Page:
News & Analysis Physics World  March 2018

Revamped particle accelerator set for first collisions

Ready to go An upgrade to the KEKB collider will increase the number of collision events by a factor of 40. (CC BY SA Belle II Collaboration )

First collisions at an upgrade to one of Japan’s premier particle-physics experiments are set to begin next month. Following six years of work, the SuperKEKB accelerator will start smashing its first electrons and positrons together, heralding a new era of particle physics at the KEK particle-physics lab in Tsukuba.

SuperKEKB is a ¥29bn ($370m) upgrade of the 3 km circumference KEKB collider, which consists of two circular accelerators – one carrying electrons and the other positrons. KEKB was shut down in 2011 for construction to start on SuperKEKB, which involved upgrading the beampipes to allow SuperKEKB to produce electrons with an energy of 7 GeV, while the positron beam has an energy of 4 GeV.

The current of the electron ring has also been ramped up from 1.2 A to 2.6 A, with the positron ring boosted from 1.6 A to 3.6 A to increase the number of collision events by a factor of 40 over KEKB. The beam “spot” will be just 50 nm high at the collision point. The upgraded accelerator is designed to pump out far more B mesons (around 50 billion pairs) as well as other particles such as D mesons and tau leptons that could shed further light on why the universe contains more matter than antimatter.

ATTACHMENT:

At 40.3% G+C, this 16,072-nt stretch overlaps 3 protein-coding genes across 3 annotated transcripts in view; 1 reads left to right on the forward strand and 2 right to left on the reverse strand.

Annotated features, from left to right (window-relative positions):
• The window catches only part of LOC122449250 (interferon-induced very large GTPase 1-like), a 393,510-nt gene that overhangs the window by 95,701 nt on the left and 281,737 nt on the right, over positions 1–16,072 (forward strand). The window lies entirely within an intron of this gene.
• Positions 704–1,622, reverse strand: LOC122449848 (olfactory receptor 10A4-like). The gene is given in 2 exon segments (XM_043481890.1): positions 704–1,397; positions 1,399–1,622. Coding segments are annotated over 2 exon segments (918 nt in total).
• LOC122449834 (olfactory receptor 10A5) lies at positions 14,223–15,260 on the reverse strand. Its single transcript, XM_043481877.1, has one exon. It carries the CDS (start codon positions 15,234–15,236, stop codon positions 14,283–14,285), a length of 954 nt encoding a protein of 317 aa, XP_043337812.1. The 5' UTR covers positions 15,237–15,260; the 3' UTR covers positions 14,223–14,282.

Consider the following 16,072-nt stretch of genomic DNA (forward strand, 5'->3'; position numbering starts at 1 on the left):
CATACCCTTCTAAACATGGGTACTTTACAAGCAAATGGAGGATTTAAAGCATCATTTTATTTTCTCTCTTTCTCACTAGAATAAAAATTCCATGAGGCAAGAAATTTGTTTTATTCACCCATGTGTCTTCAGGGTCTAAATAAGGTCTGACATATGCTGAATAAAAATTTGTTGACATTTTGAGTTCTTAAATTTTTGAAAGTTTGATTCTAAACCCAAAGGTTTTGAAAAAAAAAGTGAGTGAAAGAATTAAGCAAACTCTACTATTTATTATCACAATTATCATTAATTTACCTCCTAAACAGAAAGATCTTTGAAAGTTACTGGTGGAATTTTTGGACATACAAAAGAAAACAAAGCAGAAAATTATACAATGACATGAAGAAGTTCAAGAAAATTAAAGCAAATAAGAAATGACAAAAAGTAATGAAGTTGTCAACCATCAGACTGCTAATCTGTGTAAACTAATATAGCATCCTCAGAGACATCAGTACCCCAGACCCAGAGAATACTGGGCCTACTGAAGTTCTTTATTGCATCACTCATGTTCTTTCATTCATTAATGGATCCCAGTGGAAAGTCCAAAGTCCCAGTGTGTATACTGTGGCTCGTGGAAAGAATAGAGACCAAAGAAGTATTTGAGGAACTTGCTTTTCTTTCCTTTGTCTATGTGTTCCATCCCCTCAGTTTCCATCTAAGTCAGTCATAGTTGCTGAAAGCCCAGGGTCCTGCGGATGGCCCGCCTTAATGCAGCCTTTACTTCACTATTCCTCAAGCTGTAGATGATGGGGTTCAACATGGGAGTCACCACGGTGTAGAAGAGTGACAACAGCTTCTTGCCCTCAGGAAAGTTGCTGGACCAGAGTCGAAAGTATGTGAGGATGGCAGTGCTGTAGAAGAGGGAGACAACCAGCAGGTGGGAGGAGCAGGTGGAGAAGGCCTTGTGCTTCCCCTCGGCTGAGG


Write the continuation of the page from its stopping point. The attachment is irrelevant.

The original KEKB facility included a detector called Belle that allowed physicists to study the remnants of the particle collisions. It has also been upgraded, and the renamed Belle-II can handle the huge increase in the collision rate and survive the radiation damage caused by the flux. Key to this design is the inner vertex detector, which has four layers of conventional silicon strips as well as two layers of pixel detectors made from a depleted P-channel field effect transistor (DEPFET). This material, it is hoped, should make the detector better at pinpointing where particles decay.

“Belle II is a unique universal spectrometer with full capabilities for detecting charged particles, photons and neutrinos with high efficiency,” Belle II’s Thomas Browder from the University of Hawaii told Physics World. “This will allow unprecedented sensitivity to the full range of new physics in the ‘flavour sector’”.

Collisions will now run for six months to refine the accelerator and detector. The vertex detector will be installed in Belle II by January 2019, with the full physics programme starting a month after that.

Michael Banks